Chris Kinnan, CSE’s director of public affairs, refused to provide the whited-out contributor identities to THE DAILY “out of respect for donor privacy.”
“Donors themselves are free to disclose if they contribute, but we don’t disclose the names of our donors,” Kinnan said.
Asked if CSE and CSEF would consider reversing the secrecy policy for future contributions, Kinnan said, “No, we would not.”
Kinnan also refused to comment on the past contribution figures reported by media.
A Washington Post article reported CSEF received a $380,000 grant from Microsoft Corp. in May 1999. On December 1998, CSE issued a news release stating that CSEF applauded South Carolina’s decision to withdraw from the multi-state class action against Microsoft. In January 1999, CSEF announced the results of a poll that its director said demonstrated most Americans supported Microsoft against the U.S. Department of Justice.
Dozens of other CSE news releases supported Microsoft’s antitrust positions in 1999 and 2000.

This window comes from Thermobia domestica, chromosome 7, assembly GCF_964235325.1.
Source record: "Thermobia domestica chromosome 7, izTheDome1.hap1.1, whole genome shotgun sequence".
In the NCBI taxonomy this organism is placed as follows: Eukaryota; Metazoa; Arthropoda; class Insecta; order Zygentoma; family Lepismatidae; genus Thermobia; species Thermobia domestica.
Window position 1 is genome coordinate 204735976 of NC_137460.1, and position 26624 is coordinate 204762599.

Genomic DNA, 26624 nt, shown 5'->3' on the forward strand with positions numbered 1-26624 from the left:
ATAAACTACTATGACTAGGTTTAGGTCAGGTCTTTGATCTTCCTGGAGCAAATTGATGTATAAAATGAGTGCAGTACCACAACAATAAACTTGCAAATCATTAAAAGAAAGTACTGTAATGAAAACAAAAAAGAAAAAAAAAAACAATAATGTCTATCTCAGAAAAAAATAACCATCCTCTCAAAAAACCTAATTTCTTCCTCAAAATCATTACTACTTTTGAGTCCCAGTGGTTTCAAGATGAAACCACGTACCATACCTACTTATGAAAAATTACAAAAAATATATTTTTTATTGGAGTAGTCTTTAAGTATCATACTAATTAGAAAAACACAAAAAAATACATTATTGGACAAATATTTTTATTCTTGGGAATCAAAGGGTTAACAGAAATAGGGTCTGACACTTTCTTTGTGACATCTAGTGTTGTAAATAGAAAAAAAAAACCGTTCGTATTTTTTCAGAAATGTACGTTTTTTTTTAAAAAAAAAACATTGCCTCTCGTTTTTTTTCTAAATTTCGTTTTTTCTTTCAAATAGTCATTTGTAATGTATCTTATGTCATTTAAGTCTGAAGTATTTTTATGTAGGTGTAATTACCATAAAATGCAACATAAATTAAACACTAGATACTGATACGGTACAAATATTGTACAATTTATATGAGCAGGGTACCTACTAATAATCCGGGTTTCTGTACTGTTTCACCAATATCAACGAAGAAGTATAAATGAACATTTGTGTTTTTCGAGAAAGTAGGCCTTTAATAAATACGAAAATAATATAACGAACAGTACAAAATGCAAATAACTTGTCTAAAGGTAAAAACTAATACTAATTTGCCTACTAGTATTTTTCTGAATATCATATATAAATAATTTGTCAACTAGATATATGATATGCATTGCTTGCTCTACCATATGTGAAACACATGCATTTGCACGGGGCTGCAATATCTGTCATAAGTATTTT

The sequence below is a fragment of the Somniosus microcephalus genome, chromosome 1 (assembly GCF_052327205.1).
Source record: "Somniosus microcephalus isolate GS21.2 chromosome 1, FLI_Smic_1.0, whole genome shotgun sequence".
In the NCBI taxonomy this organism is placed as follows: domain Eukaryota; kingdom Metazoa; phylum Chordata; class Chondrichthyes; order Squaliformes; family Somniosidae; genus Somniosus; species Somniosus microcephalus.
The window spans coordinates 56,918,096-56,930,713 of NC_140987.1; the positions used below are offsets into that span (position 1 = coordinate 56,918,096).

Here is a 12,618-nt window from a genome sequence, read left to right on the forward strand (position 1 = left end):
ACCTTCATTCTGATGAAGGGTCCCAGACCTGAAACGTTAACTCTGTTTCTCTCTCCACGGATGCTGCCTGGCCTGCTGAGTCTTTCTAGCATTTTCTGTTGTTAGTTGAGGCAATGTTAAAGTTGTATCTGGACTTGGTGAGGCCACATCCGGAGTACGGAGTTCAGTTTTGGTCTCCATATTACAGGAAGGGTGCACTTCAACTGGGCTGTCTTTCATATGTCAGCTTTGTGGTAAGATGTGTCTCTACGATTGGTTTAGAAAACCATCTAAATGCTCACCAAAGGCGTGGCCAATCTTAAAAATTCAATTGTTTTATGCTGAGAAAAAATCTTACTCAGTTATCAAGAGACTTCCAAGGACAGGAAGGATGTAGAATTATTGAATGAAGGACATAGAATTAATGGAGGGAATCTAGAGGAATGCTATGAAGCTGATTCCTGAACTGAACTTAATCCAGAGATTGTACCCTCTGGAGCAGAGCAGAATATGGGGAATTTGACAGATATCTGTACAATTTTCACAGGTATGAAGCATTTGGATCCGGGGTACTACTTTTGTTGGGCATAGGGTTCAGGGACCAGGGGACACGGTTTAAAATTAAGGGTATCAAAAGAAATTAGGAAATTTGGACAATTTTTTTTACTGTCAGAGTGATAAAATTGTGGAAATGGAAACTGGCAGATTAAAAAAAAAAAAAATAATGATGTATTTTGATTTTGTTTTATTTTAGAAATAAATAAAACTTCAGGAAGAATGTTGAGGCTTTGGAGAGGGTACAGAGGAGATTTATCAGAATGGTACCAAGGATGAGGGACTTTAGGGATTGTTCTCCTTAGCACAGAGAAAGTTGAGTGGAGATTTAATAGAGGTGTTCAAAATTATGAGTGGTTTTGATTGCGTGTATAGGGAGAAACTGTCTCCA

The same pattern existed for contributions received in 1999, according to records obtained by the Sierra Club. CSEF in that year received $600,000 from a foundation controlled by an oil-and-gas conglomerate; $250,000 from General Electric; and $250,000 from the Daimler-Chrysler Corporation Fund. The same year, CSE intervened in a case challenging the constitutionality of the Clean Air Act. CSE, like its contributors, argued against the act.
According to contribution records obtained from CSE and CSEF by a nonprofit public interest group called Public Citizen, cigarette-manufacturer Philip Morris Cos. Inc. contributed $1.1 million in 1998. In June 1999, CSE condemned then-President Clinton for proposing a class-action suit against tobacco companies. In the same month, CSE condemned increasing taxes on cigarettes. A November 1999 CSE news release condemned contingency fees for attorneys suing tobacco companies.